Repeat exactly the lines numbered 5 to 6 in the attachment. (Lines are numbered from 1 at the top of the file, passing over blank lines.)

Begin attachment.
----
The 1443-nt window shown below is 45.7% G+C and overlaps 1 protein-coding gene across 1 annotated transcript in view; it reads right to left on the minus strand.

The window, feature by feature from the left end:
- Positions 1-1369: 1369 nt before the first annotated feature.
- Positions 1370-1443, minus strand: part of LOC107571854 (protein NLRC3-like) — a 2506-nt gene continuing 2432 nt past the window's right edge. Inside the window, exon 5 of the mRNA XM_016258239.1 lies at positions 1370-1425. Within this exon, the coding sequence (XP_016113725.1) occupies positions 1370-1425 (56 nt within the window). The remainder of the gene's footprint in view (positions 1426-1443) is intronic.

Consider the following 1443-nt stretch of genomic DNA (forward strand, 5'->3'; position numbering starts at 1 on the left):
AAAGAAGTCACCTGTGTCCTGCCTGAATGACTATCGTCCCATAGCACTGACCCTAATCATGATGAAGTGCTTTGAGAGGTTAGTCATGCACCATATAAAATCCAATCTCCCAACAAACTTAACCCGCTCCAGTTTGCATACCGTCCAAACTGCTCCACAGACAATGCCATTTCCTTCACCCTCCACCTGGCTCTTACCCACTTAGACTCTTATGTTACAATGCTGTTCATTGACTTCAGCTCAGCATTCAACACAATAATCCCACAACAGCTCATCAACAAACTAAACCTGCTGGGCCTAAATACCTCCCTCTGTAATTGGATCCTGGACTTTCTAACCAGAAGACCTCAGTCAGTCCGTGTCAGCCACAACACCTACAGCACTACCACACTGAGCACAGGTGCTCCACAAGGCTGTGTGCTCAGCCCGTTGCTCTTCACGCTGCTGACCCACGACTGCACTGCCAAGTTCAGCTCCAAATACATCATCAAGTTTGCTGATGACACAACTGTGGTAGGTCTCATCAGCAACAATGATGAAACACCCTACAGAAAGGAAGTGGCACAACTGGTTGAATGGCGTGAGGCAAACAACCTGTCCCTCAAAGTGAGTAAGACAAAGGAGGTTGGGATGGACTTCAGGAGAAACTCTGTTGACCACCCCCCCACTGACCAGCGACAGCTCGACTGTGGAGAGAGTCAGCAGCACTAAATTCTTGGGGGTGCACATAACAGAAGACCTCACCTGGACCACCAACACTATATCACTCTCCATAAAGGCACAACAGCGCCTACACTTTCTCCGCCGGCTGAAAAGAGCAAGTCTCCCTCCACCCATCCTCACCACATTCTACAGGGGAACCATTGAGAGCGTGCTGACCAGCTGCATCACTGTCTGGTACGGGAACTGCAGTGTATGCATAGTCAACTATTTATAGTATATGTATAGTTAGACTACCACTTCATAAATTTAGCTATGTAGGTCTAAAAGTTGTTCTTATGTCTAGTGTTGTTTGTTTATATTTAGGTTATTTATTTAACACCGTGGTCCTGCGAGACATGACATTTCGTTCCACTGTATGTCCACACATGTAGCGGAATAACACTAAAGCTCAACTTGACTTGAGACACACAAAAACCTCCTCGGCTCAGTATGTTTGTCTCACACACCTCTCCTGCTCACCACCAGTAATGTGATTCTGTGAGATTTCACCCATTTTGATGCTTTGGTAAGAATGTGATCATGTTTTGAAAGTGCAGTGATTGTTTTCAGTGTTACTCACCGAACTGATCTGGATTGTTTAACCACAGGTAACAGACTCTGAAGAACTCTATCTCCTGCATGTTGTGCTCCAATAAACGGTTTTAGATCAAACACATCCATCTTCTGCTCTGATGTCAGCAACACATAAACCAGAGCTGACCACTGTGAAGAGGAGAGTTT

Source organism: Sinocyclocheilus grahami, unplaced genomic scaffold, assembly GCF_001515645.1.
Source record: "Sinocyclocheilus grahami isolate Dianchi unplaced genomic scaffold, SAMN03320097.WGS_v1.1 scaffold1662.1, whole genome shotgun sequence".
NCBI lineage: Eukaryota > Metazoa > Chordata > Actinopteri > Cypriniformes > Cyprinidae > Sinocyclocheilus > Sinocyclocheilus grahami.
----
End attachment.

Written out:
Consider the following 1443-nt stretch of genomic DNA (forward strand, 5'->3'; position numbering starts at 1 on the left):
AAAGAAGTCACCTGTGTCCTGCCTGAATGACTATCGTCCCATAGCACTGACCCTAATCATGATGAAGTGCTTTGAGAGGTTAGTCATGCACCATATAAAATCCAATCTCCCAACAAACTTAACCCGCTCCAGTTTGCATACCGTCCAAACTGCTCCACAGACAATGCCATTTCCTTCACCCTCCACCTGGCTCTTACCCACTTAGACTCTTATGTTACAATGCTGTTCATTGACTTCAGCTCAGCATTCAACACAATAATCCCACAACAGCTCATCAACAAACTAAACCTGCTGGGCCTAAATACCTCCCTCTGTAATTGGATCCTGGACTTTCTAACCAGAAGACCTCAGTCAGTCCGTGTCAGCCACAACACCTACAGCACTACCACACTGAGCACAGGTGCTCCACAAGGCTGTGTGCTCAGCCCGTTGCTCTTCACGCTGCTGACCCACGACTGCACTGCCAAGTTCAGCTCCAAATACATCATCAAGTTTGCTGATGACACAACTGTGGTAGGTCTCATCAGCAACAATGATGAAACACCCTACAGAAAGGAAGTGGCACAACTGGTTGAATGGCGTGAGGCAAACAACCTGTCCCTCAAAGTGAGTAAGACAAAGGAGGTTGGGATGGACTTCAGGAGAAACTCTGTTGACCACCCCCCCACTGACCAGCGACAGCTCGACTGTGGAGAGAGTCAGCAGCACTAAATTCTTGGGGGTGCACATAACAGAAGACCTCACCTGGACCACCAACACTATATCACTCTCCATAAAGGCACAACAGCGCCTACACTTTCTCCGCCGGCTGAAAAGAGCAAGTCTCCCTCCACCCATCCTCACCACATTCTACAGGGGAACCATTGAGAGCGTGCTGACCAGCTGCATCACTGTCTGGTACGGGAACTGCAGTGTATGCATAGTCAACTATTTATAGTATATGTATAGTTAGACTACCACTTCATAAATTTAGCTATGTAGGTCTAAAAGTTGTTCTTATGTCTAGTGTTGTTTGTTTATATTTAGGTTATTTATTTAACACCGTGGTCCTGCGAGACATGACATTTCGTTCCACTGTATGTCCACACATGTAGCGGAATAACACTAAAGCTCAACTTGACTTGAGACACACAAAAACCTCCTCGGCTCAGTATGTTTGTCTCACACACCTCTCCTGCTCACCACCAGTAATGTGATTCTGTGAGATTTCACCCATTTTGATGCTTTGGTAAGAATGTGATCATGTTTTGAAAGTGCAGTGATTGTTTTCAGTGTTACTCACCGAACTGATCTGGATTGTTTAACCACAGGTAACAGACTCTGAAGAACTCTATCTCCTGCATGTTGTGCTCCAATAAACGGTTTTAGATCAAACACATCCATCTTCTGCTCTGATGTCAGCAACACATAAACCAGAGCTGACCACTGTGAAGAGGAGAGTTT